We also offer Care, Custody & Control Insurance as a separate policy.

Keep in mind that Care, Custody & Control Insurance does not take the place of the horse owner carrying their own life and major medical insurance policy on their horse.  Your negligence must be a factor before an owner is paid for the loss of a horse.  It is important to advise horse owners that because they have the financial investment in their horses, it is up to them to insure their financial loss should the horse become, sick, injured or die.

Four of the most common Care, Custody & Control liability claim incidents are:

1.  A horse you have in training or are showing is injured while you are working it.

2.  While hauling a boarder’s horse to a show, the trailer unhooks and the horse is injured.

3.  A fence is damaged or barrier gates are left open at your farm and a boarded horse gets into the road and is hit by a car.

4.  A boarded horse gets injured or dies while in your care or on your property because of an unsafe condition of your fence, your pastures, shelters, toxic plants, or a problem of the barn or stall that you should have known about and failed to correct.

Where to Begin

Your insurance needs are unique, therefore we believe in person to person service. Call or e-mail an Ark Agency Representative for an estimated premium, policy and company details, and qualification requirements.  We work with several insurance companies and rates and coverage conditions vary.  We will help you determine which application to use and advise on how to put insurance in force.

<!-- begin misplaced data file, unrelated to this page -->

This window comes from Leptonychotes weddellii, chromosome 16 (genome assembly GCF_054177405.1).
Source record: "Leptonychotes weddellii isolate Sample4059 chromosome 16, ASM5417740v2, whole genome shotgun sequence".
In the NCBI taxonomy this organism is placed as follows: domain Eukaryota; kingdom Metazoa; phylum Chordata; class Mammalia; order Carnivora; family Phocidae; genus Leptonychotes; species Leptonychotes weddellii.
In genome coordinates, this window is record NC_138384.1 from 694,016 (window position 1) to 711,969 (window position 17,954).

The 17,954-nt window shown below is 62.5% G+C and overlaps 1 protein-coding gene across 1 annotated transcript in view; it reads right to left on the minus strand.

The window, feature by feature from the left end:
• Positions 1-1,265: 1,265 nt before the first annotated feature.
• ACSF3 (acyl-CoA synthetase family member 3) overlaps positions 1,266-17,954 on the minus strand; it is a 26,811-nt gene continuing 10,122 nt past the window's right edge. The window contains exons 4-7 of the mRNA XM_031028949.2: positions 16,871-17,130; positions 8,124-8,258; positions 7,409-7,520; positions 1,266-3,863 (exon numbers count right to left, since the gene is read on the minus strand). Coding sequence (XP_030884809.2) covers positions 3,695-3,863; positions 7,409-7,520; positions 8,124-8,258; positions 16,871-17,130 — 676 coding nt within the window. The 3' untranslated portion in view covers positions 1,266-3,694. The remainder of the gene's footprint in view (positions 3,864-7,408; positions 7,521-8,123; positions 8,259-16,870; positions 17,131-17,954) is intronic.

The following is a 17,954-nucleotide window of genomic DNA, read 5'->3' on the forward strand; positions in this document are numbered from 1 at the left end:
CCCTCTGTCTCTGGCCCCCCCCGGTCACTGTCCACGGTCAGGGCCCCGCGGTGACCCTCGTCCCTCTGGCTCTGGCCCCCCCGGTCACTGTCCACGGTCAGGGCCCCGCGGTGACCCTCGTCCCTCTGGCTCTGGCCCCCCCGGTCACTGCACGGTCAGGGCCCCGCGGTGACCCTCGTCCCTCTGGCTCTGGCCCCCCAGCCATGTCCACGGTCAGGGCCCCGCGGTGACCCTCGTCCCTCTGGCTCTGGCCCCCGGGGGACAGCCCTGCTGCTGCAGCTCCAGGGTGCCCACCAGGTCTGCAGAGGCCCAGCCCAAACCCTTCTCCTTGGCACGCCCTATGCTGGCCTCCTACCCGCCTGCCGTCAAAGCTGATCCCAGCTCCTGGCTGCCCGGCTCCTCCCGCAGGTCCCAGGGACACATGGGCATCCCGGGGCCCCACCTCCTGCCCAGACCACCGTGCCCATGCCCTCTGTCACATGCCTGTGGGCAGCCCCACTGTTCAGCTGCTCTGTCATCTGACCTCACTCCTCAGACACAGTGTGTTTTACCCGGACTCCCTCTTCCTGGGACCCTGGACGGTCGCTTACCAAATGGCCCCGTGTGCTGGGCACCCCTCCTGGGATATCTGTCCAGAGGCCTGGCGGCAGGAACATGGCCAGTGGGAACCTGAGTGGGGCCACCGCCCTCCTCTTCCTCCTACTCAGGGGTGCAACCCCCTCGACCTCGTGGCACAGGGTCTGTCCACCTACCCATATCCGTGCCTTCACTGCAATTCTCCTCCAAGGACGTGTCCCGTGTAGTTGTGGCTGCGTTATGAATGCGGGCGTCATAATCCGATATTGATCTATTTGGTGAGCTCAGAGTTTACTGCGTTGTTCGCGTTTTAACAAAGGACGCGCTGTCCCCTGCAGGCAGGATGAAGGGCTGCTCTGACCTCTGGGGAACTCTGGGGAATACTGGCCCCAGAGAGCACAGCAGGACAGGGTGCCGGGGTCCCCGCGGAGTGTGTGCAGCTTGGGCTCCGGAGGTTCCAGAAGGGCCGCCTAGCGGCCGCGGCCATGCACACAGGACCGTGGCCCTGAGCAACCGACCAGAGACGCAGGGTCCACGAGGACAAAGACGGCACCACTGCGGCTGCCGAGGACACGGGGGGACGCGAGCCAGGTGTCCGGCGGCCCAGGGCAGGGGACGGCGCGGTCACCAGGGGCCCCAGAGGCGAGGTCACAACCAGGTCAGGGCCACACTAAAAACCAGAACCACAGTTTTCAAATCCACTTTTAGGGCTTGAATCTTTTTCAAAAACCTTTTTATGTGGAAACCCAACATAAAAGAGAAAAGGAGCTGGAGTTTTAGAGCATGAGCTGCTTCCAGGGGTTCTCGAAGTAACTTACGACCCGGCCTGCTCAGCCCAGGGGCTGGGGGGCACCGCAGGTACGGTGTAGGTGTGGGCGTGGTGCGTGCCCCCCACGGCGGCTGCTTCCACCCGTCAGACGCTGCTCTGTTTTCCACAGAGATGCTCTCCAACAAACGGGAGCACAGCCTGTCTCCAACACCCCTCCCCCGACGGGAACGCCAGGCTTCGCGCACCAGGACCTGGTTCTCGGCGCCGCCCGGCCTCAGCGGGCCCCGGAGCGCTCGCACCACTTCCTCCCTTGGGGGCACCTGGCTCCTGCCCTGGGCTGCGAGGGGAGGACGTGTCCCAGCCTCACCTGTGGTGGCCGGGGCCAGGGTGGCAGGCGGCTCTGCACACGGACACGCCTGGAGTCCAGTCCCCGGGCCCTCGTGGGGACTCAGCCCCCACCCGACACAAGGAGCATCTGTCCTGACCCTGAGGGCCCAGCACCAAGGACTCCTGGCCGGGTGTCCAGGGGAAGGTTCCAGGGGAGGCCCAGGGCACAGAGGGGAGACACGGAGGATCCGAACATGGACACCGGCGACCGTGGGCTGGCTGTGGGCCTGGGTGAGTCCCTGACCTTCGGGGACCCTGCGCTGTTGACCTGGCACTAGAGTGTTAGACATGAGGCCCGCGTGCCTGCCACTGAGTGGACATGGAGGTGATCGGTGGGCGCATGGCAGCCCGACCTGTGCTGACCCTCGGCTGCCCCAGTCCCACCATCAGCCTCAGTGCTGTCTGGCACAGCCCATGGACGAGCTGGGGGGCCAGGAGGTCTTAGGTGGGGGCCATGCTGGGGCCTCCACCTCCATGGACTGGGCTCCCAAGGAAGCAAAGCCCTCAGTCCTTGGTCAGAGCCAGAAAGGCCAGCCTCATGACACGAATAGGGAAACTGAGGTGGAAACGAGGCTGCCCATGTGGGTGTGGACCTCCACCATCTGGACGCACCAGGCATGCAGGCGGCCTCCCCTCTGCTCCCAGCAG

*General information is provided on this insurance topic.  Acting on our coverage recommendations does not guarantee coverage if you have a loss or claim.

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Ark Agency Animal Insurance Services shared University of Minnesota Equine Extension Program's photo. ... See MoreSee Less

Friday Funny! Hats off to a great weekend.

3 days ago  ·  

We highly recommend teaching regular safety training at your stable. One emergency people don't think enough about is how they would free a horse that got a tied lead, cross tie or other type of rope wrapped about the horse's neck, head or halter. There are other situations like this that can happen to other parts of a horse's body - with horses anything can happen and it is good to be prepared --- kinda like knowing where your fire extinguisher is, if it is functional and how to use it.

With a rope emergency, using a knife with a point in an emergency near the neck or head of a panicking horse is not the best idea, and we've found that neither smooth nor serrated blades work fast enough. We just ordered the product attached to this post. Have a look at the video. Let us know if you have used one. We plan to test it on different thicknesses, plies, and types of webbing, rope and leather as in the video and will report on this again soon.

youtu.be/edQdttqfPIg
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2 weeks ago  ·